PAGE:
The innovative cuisine at Alinea, Grant Achatz's forward-looking "food lab," is meant to appeal to all five senses. Each element of the restaurant, down to the block it's located on, has been handpicked for its contribution to the total dining experience. So Achatz wasn't going to be content loading up on salad bowls and silverware at a local restaurant supply store. Instead he turned to designer Martin Kastner and his studio, Crucial Detail, to create a unique line of innovative serviceware with a simple purpose--the enjoyment of delicious food.
Achatz and Kastner have been working together since 2003, when Achatz was the head chef at Trio in Evanston. Kastner, who started Crucial Detail in San Diego in 1998, was one of 30 designers who received an e-mail from Achatz looking for a collaborator. Though Kastner had limited experience making serving pieces--his background is jewelry and furnishings--he responded. According to Achatz, he was the only designer that did. Their first project was a tripod that would hold a ball of frozen hibiscus tea. "He wanted to serve it so it could be eaten like a lollipop," Kastner says. Other creations followed, and when Achatz left Trio to start up Alinea in 2004, he convinced Kastner to move to Chicago and work with him full-time.
"I don't really understand food," Kastner says, but he and Achatz think that's an asset--his designs aren't constrained by tradition. Usually they begin with a specific dish, but other times Kastner will come up with something just because it seems useful. The antenna, for example, is a long steel skewer that runs through a circular base; guests are meant to eat directly off the end. "It bothered me, using a knife and fork with a skewer--it's really clumsy," he says. "This is a logical solution to a problem." The bow, a thin U-shaped implement strung with a wire across the top, is used to suspend a slice of fish or strip of bacon in the air. The designs may look space-age, but Kastner isn't just going for the ooh factor. He says the implements allow the chef to "control how food hits the palate." Because the dish can only be eaten in a specific way, the flavor is maximized. "You could never have this type of control with normal silverware," he says.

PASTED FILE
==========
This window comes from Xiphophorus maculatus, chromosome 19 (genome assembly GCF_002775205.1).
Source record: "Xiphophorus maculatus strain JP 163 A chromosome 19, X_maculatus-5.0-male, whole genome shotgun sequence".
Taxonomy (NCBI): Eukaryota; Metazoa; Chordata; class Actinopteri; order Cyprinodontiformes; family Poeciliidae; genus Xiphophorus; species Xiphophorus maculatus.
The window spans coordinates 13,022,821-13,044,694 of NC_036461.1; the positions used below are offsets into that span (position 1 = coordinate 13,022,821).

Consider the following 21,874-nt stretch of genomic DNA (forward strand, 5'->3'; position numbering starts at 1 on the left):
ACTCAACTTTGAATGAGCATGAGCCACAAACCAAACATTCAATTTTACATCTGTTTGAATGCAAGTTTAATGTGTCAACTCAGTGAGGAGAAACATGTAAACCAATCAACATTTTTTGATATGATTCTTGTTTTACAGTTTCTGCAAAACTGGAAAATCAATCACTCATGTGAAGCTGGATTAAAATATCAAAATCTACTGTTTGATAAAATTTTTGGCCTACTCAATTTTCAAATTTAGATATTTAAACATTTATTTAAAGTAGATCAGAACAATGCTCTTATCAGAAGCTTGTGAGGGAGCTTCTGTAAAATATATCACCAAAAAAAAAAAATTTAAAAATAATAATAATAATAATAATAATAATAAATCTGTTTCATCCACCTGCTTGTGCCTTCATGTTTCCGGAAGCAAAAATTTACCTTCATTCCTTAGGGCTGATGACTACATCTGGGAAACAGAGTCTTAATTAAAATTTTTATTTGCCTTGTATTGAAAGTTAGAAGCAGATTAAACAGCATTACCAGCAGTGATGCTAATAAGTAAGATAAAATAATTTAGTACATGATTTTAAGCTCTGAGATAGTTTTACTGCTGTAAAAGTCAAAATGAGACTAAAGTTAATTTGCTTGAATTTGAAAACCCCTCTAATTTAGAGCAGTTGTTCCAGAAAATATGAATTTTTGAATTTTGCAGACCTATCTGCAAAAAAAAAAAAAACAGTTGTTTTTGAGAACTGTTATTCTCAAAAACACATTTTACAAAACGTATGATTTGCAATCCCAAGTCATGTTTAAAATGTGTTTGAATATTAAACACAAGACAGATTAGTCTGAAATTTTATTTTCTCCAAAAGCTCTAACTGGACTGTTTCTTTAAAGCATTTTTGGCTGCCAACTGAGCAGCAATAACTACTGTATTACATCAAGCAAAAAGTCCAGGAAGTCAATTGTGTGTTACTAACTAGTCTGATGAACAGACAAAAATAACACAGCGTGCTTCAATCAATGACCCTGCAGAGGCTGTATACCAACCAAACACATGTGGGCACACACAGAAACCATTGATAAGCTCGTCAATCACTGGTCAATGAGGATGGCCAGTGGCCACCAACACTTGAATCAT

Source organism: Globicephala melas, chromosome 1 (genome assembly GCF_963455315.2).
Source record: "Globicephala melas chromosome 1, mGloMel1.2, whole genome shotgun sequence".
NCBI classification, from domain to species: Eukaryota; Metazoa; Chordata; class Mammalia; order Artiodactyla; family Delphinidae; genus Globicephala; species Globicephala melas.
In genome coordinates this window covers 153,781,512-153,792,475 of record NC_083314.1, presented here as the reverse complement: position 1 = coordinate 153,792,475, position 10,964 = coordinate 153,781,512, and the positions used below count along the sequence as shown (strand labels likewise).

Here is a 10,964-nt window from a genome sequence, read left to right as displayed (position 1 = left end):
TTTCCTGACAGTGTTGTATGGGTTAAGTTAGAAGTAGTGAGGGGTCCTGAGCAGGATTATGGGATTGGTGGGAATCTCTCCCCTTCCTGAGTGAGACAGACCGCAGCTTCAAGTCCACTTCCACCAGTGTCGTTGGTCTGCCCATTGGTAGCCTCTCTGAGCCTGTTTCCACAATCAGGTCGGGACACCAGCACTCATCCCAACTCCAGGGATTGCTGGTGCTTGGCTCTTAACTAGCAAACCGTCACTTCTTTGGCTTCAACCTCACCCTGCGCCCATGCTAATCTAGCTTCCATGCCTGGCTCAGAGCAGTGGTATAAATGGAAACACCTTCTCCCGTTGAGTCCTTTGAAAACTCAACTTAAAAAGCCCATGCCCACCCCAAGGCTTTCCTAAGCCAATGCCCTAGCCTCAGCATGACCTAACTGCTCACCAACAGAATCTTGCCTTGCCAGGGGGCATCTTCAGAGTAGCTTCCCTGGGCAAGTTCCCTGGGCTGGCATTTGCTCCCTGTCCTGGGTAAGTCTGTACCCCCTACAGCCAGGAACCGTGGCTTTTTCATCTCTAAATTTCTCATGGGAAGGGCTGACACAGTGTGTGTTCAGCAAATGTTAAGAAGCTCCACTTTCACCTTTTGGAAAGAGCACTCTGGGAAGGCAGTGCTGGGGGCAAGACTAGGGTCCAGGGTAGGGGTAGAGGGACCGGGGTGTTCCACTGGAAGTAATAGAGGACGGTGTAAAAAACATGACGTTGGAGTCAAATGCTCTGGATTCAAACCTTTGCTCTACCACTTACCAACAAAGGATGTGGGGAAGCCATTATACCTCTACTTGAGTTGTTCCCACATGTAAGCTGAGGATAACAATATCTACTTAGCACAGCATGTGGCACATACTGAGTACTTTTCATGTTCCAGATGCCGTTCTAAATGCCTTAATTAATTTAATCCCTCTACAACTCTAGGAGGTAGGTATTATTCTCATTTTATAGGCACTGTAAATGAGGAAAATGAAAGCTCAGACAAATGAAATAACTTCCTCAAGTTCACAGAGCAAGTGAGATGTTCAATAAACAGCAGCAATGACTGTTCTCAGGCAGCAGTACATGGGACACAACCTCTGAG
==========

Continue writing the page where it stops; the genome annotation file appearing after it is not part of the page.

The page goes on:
Kastner will manufacture anywhere from 30 to 120 copies of each piece, depending on how quickly Alinea will need to turn them over in a night. They're built using resilient materials like stainless steel and porcelain, and each batch takes several days to a couple weeks to complete. The majority of the work is done in his Wicker Park studio, a former livery stable, and though he'll occasionally contract some parts out, he always handles the finishing and final assembly himself.
As with dishes on the menu, Achatz eventually retires serving pieces to make room for new concepts. Once they're taken out of circulation the pieces are put in storage at the restaurant, though they're occasionally dusted off for special guests. Achatz has sold a few of the retired pieces when customers have asked, and Kastner has plans to make his creations available to the general public by the end of the year. They're currently only available wholesale, at prices ranging from $6 to $35 per unit. "The interest has been huge, beyond any expectation," he says. The most popular item so far is the cork presenter, a set of prongs used to hold a wine cork for inspection. Kastner admits that he feels "kind of bummed" whenever a piece is retired. "Of course there are my personal preferences. I think they all enhance the experience," he says. "But I understand it. Once they're out of my hands, they're just tools."
Art accompanying story in printed newspaper (not available in this archive): photos/Rob Warner.